It all started with a bag of frozen asparagus spears. I don’t even remember buying them, but when I saw the bag, I thought, “Genius! Frozen asparagus spears! Like, in spear form!” Too bad I didn’t realize they existed sooner. I could’ve eaten them when my fresh asparagus went limp way too soon last week.

So, I steamed that frozen asparagus (5 minutes in the micro – will probably go 5:30 next time), and coated it in my current obsession, Perfect Pinch veggie seasoning.

Then, I decided to make another batch of pesto. (I’m obsessed. What can I say?). Made the pesto, then realized I did not have the ingredients on hand to make my favorite Pesto Veggie sandwich.

Heavens, no! What would I do?!

OK. Change of plans. What’s in the fridge? I went for a big ol’ salad to use up the rest of my leftover spicy roasted chickpeas, and then realized I was out of salad greens. Well, heck. I need more greens!

I’ve got pesto. I’ve got asparagus. What can I do with pesto and asparagus?

I hobbled together an idea: in honor of the release of Mama Pea’s new cookbook (Peas and Thank You, which had just arrived at my door), I would try a recipe from her web site that I’d been meaning to make forever: Mmm Sauce. I’d mix that with the rest of my spicy roasted chickpeas, mix in some pasta and pesto, and throw some steamed broccoli in there. (I was too lazy to roast or grill anything – my preferred veggie cooking methods).

I got to work making Mmm sauce, only to realize I didn’t have the right spices on hand. Instead, I used oregano and basil and parsley. Italian Mmm sauce? I guess so!

So that, my friends, is what you’re looking at in the photo above. Frozen asparagus, steamed, with veggie seasoning. Whole wheat pasta topped with pesto. Steamed broccoli with chickpeas and Mmm sauce.

A weird plate – yes. But it was pretty darn tasty! So much so that I just had it again for lunch….

Stay tuned for more adventures in freezer eats!

Pesto Veggie Sandwich with Grilled Asparagus

Another holdout

Yes, I’ve been keeping something from you… again. But instead of waiting a couple days to tell you, I’ve waited a couple weeks.

Terrible. I know.

So, I’ve been eating this one sandwich…

(OK, that could probably start every food-blog post this summer).

Rewind. A couple weeks ago, I was at a restaurant called Olivers in Oak Forest, IL. It’s really more of a martini bar & grill. Or a sports bar. Whatever. At any rate, I was having an early dinner at Oliver’s, and ordered their Pesto Veggie sandwich.

It was heavenly.

Pesto, where have you been all my life?

(Full disclosure: I often relax my vegan ways to vegetarian at restaurants. I don’t eat out often, but still, the ethical battle that rages between my non-confrontational nature and my love of the cows is exhausting… but I have to remember that I eat this way to reduce suffering, and I accomplish a lot to that goal!)

Anyway. Where was I? PESTO!

Wow. Pesto. Self, meet basil! I never really knew basil was basil. I’ve had it before but never had a name for it. Now, I know what basil looks like and smells like and tastes like, and I know that basil is in pesto! How do I know this?

Because after eating at Oliver’s, I went out and bought a basil plant and made my own (vegan) pesto. I’ve made 3 batches so far, and almost have it perfected (at which point, I’ll likely post it here). I’m currently digging a mix of half-almonds, half-cashews. (Haven’t tried actual pine nuts, but going for a less calorie-dense version anyway).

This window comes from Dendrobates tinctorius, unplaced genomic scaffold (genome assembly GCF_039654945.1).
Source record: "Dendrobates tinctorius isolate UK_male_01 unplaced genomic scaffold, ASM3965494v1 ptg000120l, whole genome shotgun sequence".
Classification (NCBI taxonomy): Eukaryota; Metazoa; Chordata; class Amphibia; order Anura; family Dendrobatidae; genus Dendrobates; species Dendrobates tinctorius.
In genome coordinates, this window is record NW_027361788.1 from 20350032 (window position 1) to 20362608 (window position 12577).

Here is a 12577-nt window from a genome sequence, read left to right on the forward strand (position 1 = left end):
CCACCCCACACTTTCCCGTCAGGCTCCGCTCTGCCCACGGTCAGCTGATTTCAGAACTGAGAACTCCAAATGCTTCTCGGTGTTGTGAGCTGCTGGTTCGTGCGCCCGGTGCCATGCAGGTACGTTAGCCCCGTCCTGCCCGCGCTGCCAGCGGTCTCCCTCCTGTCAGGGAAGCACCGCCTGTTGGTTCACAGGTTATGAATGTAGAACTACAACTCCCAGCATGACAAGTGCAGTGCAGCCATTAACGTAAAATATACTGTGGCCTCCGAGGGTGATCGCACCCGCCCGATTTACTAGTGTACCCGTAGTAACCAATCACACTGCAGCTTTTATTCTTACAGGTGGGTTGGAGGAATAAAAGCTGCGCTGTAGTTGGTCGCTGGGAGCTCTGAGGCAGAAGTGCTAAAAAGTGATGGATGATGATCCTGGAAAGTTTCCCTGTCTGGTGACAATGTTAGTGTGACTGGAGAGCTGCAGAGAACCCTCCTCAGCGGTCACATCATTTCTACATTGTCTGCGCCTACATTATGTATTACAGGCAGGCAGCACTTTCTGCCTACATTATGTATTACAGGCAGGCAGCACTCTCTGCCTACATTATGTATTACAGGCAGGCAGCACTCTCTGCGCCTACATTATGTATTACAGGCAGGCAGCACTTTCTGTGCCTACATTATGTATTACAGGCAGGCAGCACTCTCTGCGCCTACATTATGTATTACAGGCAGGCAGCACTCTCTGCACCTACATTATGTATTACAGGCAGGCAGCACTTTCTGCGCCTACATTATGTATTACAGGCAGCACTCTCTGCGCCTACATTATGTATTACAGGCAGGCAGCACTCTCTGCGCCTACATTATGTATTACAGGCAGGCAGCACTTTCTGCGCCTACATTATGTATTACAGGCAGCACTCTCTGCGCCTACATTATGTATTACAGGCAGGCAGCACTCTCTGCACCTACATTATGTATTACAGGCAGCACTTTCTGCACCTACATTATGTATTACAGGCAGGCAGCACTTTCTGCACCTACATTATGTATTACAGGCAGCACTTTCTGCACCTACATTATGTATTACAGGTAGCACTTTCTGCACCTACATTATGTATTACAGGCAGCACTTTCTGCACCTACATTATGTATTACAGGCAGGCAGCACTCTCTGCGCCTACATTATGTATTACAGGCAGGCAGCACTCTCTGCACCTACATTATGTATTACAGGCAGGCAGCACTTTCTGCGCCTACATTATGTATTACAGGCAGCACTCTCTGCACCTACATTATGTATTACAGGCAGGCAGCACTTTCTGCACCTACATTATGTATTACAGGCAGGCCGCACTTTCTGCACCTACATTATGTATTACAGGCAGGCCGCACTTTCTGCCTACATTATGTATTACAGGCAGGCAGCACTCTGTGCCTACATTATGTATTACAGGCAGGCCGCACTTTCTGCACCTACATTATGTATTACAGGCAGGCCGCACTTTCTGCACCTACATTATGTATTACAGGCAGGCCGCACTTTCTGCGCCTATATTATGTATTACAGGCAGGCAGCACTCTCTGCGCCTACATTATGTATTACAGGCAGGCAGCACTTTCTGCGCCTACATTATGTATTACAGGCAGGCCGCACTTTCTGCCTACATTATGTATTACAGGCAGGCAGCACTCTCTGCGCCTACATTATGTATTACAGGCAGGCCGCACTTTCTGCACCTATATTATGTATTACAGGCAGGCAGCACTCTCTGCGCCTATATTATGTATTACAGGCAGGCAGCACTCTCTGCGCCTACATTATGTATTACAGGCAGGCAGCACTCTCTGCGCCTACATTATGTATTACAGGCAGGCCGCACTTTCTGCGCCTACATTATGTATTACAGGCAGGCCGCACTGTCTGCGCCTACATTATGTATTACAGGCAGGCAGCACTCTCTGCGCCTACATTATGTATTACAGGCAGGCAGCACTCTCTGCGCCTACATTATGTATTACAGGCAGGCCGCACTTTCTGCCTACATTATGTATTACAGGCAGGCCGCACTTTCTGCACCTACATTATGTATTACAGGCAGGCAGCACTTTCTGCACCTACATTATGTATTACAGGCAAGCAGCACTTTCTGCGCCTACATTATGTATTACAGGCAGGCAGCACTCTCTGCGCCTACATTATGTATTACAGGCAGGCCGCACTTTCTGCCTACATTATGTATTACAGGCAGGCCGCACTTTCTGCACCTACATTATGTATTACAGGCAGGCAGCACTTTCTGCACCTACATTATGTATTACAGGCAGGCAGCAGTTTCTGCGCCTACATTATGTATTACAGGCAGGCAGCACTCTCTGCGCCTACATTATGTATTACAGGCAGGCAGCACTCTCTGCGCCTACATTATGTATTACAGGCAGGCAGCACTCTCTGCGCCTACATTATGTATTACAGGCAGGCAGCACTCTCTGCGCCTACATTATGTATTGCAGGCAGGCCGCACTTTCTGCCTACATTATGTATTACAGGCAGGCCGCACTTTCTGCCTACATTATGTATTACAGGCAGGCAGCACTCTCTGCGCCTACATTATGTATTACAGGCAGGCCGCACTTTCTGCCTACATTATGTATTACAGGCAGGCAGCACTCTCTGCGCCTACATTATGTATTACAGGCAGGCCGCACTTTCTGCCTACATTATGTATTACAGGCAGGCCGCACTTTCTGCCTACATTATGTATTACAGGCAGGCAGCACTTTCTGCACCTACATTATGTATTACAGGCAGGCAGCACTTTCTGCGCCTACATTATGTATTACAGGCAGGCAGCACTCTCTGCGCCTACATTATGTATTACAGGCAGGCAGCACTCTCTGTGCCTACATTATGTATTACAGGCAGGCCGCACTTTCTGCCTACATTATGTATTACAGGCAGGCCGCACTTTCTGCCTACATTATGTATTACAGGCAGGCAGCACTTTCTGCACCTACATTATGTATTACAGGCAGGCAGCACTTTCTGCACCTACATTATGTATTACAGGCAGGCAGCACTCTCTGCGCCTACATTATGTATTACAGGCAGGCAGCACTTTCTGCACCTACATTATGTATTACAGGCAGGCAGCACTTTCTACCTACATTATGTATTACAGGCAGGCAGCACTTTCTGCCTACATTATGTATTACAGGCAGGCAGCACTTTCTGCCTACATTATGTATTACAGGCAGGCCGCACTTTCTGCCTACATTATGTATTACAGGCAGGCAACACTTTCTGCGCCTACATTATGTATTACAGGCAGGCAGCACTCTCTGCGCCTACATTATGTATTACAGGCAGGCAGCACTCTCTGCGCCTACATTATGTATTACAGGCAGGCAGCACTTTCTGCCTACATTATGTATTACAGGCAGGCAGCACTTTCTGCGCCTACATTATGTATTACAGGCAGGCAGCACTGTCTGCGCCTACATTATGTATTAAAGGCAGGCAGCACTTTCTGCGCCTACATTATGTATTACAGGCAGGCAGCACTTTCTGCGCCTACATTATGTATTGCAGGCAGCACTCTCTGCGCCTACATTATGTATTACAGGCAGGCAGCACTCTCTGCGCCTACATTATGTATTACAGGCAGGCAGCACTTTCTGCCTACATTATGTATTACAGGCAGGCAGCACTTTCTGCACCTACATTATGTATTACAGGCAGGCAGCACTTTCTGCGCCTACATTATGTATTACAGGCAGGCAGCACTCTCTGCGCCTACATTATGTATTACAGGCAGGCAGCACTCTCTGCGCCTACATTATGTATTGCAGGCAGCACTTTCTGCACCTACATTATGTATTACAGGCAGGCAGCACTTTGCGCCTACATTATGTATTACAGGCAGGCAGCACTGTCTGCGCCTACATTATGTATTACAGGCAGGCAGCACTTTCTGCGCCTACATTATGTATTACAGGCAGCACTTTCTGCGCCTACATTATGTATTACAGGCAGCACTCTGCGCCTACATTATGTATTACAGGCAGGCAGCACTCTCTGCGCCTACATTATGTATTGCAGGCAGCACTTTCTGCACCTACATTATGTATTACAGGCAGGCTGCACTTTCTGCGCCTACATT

So this homemade pesto frenzy has been feeding my new sandwich obsession – a clone of the Oliver’s Pesto Veggie sandwich.

For 4 servings:

  • 1/2 sweet or red onion, diced
  • 1/2 cup or so of mushrooms, diced (I’m liking portobello the best)
  • 1/2 of a red bell pepper, diced

Saute that all up in a little bit of olive oil until the onions are soft. Stack that between a couple slices of bread with a generous smear of pesto and some Daiya mozzarella, and press for 4 minutes in the panini press… oh my word. It tastes great on a crusty Italian sourdough, but also delish on regular ol’ Italian bread (or what I call, junk food bread).

Pesto Veggie Sandwich with Grilled Asparagus

Pesto Veggie Sandwich with Grilled Asparagus

I’ve literally eaten this sandwich 10 times in the past couple weeks. The only reason I didn’t eat it yesterday was that I ran out of pesto (and I seem to have already killed my basil plant… it’s outside now working on its resurrection). I thought I pruned it correctly. YouTube says I did, anyway. Still, it doesn’t seem to be growing new leaves. It just seems to be dying. Sigh.

In other news, I’m still obsessed with grilling veggies on my Griddler. That gadget is one of the best kitchen investments I’ve ever made (and it was really too cheap to call an “investment” – but I use the thing multiple times per week. Love it).

Unfortunately, my kitchen adventures are likely to be boring for the next 2 weeks. I’m 12 days from The Big Move, and have to eat through my freezer by then. I’ve been dreading this time. I don’t know why I stock my freezer full of frozen veggies. I know they’re supposed to be convenient, but I just prefer fresh. Maybe I just haven’t learned how to properly cook using frozen veggies.

My plan is to check the web sites of the frozen veggie manufacturers and find some recipes specifically written for those veggies. Maybe with some techniques under my belt, I’ll find a reason to fill my new freezer with them. (I’d much rather fill it up with jam!)

Do you have any favorite recipes that make use of frozen veggies? Please share! 🙂